Radiant Ruler at the Fox Stake

Radiant Ruler

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Radiant Ruler at the Fox

He was fantastic in the Fox, but can he overcome the odds in'84?

Text by Dean a Hoffman
Photos by George Smallsreed & Ed Keys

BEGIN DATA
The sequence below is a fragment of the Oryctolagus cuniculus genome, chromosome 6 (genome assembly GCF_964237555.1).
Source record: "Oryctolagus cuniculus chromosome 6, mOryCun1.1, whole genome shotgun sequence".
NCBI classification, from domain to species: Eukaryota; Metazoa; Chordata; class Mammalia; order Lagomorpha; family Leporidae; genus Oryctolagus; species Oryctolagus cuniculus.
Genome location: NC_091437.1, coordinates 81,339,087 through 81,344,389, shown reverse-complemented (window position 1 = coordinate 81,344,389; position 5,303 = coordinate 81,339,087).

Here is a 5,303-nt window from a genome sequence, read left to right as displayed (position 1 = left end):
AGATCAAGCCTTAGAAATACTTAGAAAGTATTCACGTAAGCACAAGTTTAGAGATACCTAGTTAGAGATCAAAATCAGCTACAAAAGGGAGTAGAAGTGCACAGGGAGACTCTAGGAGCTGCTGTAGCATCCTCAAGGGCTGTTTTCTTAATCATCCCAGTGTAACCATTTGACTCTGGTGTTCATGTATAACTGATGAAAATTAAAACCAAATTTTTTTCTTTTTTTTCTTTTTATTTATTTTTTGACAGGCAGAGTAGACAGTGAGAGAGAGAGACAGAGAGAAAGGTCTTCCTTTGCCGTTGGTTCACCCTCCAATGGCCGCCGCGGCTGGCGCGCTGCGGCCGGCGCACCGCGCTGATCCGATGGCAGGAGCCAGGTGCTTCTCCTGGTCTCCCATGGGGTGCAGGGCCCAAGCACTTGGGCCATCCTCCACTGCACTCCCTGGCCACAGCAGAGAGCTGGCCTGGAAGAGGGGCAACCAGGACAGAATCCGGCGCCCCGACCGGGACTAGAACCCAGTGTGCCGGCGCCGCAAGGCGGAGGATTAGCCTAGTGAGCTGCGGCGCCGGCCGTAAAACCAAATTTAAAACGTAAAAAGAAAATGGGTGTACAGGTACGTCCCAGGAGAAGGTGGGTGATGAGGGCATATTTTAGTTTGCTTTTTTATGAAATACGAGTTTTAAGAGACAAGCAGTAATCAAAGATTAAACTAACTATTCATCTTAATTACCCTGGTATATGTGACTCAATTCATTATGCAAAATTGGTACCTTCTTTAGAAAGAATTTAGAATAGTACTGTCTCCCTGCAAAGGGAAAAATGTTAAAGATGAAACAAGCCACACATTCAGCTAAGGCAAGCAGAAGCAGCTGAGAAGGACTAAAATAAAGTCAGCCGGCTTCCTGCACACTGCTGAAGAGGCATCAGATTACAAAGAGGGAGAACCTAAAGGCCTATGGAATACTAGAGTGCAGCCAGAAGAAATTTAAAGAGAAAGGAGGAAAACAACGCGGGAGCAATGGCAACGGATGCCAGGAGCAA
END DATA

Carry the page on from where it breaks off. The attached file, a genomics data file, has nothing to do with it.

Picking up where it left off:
For nine years, memories of the Fox Stake have haunted trainer Jim Crane. For breeder Barry Epstein, the torment has lasted five years. But one hot summer afternoon last year a pacing colt faster than a phantom eased all of their bad memories. Radiant Ruler, a bay colt bred, raised, and sold by Epstein and tutored so carefully by Crane, triumphed in the Fox Stake in a smashing speed display. That conquest ameliorated the disappointments which still pain both Crane and Epstein. In 1974, Crane shipped his unbeaten underrated colt Nero to the Fox Stake, only to have him tranquilized before the race in a cloak-and-dagger caper which was never fully explained. In 1977, Epstein owned the pacing prodigy Sonsam who was romping unmolested to the wire in the Fox when he slammed on the brakes and made a jump every bit as inexplicable as the incident with Nero. The evening after the Fox Stake last year, Crane, Epstein, and Allen and Connie Skolnick (who own Radiant Ruler with Crane), had dinner together in Indianapolis and naturally drank a few victory toasts, wholly unaware that the roller coaster ride of horse racing would take them back to the bottom soon. Three weeks after the Fox Stake, Radiant Ruler suffered a hairline fracture of his hind cannon bone and his season was over. Finis. Some observers said it wasn't just his season that was finished, it was his career. Jim Crane has lived with that fear throughout this past winter. Planted firmly in the conservative element in the training fraternity. Crane knows that lameness can rear its ugly head at any moment and thus he has walked on eggshells this spring. The bubble can burst without warning and Jim Crane knows that all too well. But Jim Crane definitely does not believe that Radiant Ruler's career is over. He can't help but anticipate a summer of racing because he adamantly believes that Radiant Ruler is truly a gifted animal, fully capable of acquitting himself quite well, thank you, if he avoids debilitating lameness. Before we begin to project too far into the future, let's take a look back to ascertain some background on Radiant Ruler and we really must begin with Barry Epstein. "I'm the Sonsam man," the 45-year-old Epstein tells people. With good reason, too. He sent the filly Princess Sam to Albatross in 1975 and wound up being blessed with a colt the likes of which we've seldom seen. While Sonsam did drop a decision to Scarlet Skipper in the Wilson after popping a curb warming up, he swamped his rivals in virtually every other event. That's why the Fox Stake had been conceded to him before they paraded to the post. He coasted past the three quarters in 1:27.2 in the opening round, then snatched defeat from the jaws of victory by jumping it off in the final hundred yards. In the following heat, Sholty stirred up Sonsam and he sizzled to a stake record mile of 1:55.2, but the trophy went to the fittingly-named Crackers on best-in-summary decision. That Sonsam had blinding speed is undeniable, but misfortune seemed to dog his hoof prints. He started only twice on a half-mile track in his life (both of those heats in the Cane Pace) and came away a loser to inferior horses on both occasions. When Sonsam was good, be was not merely very good. He was stupendous. After his 1:53.2 Meadowlands Pace victory, most horsemen were nodding in his direction when asked who would be the first horse destined to break the 1:50 barrier. Ironically, what Sonsam was destined to break was not that elusive speed standard, but a sesamoid on a front leg and his career was abruptly over. Epstein is an intense man who takes his horses very seriously. He does not have an arm's length relationship with his horses, nor are they merely a place to shelter some income. With Barry Epstein, horses are his passion. He seems to love every aspect of the racing business and he is always willing to articulate his progressive ideas. But never do his inner fires bum hotter than when the subject is Sonsam. His pride in the horse in understandable. (Wouldn't we all feel that way if we had bred and owned such a champion?) Whenever the name Sonsam is mentioned. Epstein will take to the pulpit like a preacher at a Chautauqua meeting. Even when Sonsam was terrifying his foes on the track, Epstein was looking ahead to the horse's breeding career. It was with that thought in mind that he attended the 1979 mixed sale at The Meadowlands in mid-August Just prior to the sale, Epstein had breakfast with popular insurance executive Peter Rhulen and the two men were browsing through the sale catalog as devotees of the breed are want to do. Epstein spotted a non-record Strike Out mare selling just five horses from the end and he told Rhulen, "I like this family. I'm going to try to buy this mare." Rhulen reinforced Epstein's convictions by noting that he thought that the family would "break loose with a big horse somewhere along the line. The mare in question was Full Catch, a three-year-old who was carrying a Crash foal. Billy Haughton had trained her for owner Hanley Dawson, but, like so many Strike Out fillies, she wasn't stakes caliber. Dawson had paid $18,000 for her as a yearling. "I heard that Full Catch had some ability. but that she got hurt," recalls Epstein. Full Catch went to Epstein after he had the final 120,000 bid on her. A few days later, Sonsam broke down at Roosevelt The Strike Out mare was sent to Pine Hollow in the spring of 1981 where she foaled a Crash colt who died after about 30 days. She was bred to Sonsam and caught to his cover, delivering a robust colt on March 17, 1981. Although Full Catch failed to get back in foal that spring, the little fella at her side was clearly exceptional. "I can remember Dr. Gill in New York saying that this colt was one of the best he'd ever seen and that he intended to follow his career," recalls Epstein. As a yearling at Epstein's charming Avondale Farm in Lexington, farm manager Bobby Miller remembers that Radiant Ruler didn't necessarily stand out from the others in the field, but he demonstrated his individuality once the yearlings were brought up for sale preparation. "We turned him out one day and spooked him and he just exploded," said Miller. "He had a tremendous stride in the paddock. The only horse I remember having a stride that long was Ideal Society. He showed us a lot of spunk." Epstein has enjoyed a long and harmonious relationship with trainer George Sholty and he tells me that Sholty saw and liked the yearling from Full Catch early in the year. Epstein was committed to establishing Avondale Farm as a market breeder and thus Radiant Ruler went to the 1982 Tattersalls sale along with Epstein's other Sonsams. Because of the high regard horsemen had for the horse and the dearth of Sonsam yearlings, the prices paid for Sonsams in 1982 were premium. "I expected that Radiant Ruler would bring $75,000 on looks alone, but the mare wasn't the kind you expected to produce $100,000 yearlings," admits Epstein, "I thought that the colt from Kwacky Barmin (Cosmic King) would bring a lot more money." It didn't exactly take a genius to spot Radiant Ruler's striking conformation and perhaps that's why even I was able to single him out for praise. At the bottom of my catalog page from that sale, I wrote I like everything about this colt" It was at this point that Allen and Connie Skolnick and Jim Crane were about to lay claim to Radiant Ruler. Before relating that story, let's regress a decade to the 1974 Fox Stake and delve into Crane's contretemps in the '74 Fox. If there were betting in Indiana, Nero would have been the prohibitive favorite in that Fox Stake, but he never got a chance to display his majestic gait and awesome ability. Prior to the race, a person or persons unknown grabbed the colt through the outside window of his stall at the state fairgrounds and hit him with a massive dose of tranquilizer. Crane still seethes when recalling the incident. "How Nero kept from dying, I don't know," says Crane. "He warmed up, but there was something wrong. Nineteen gallons of fluid were pumped into him from 12:30 on the afternoon of the Fox Stake until 4 o'clock the next morning."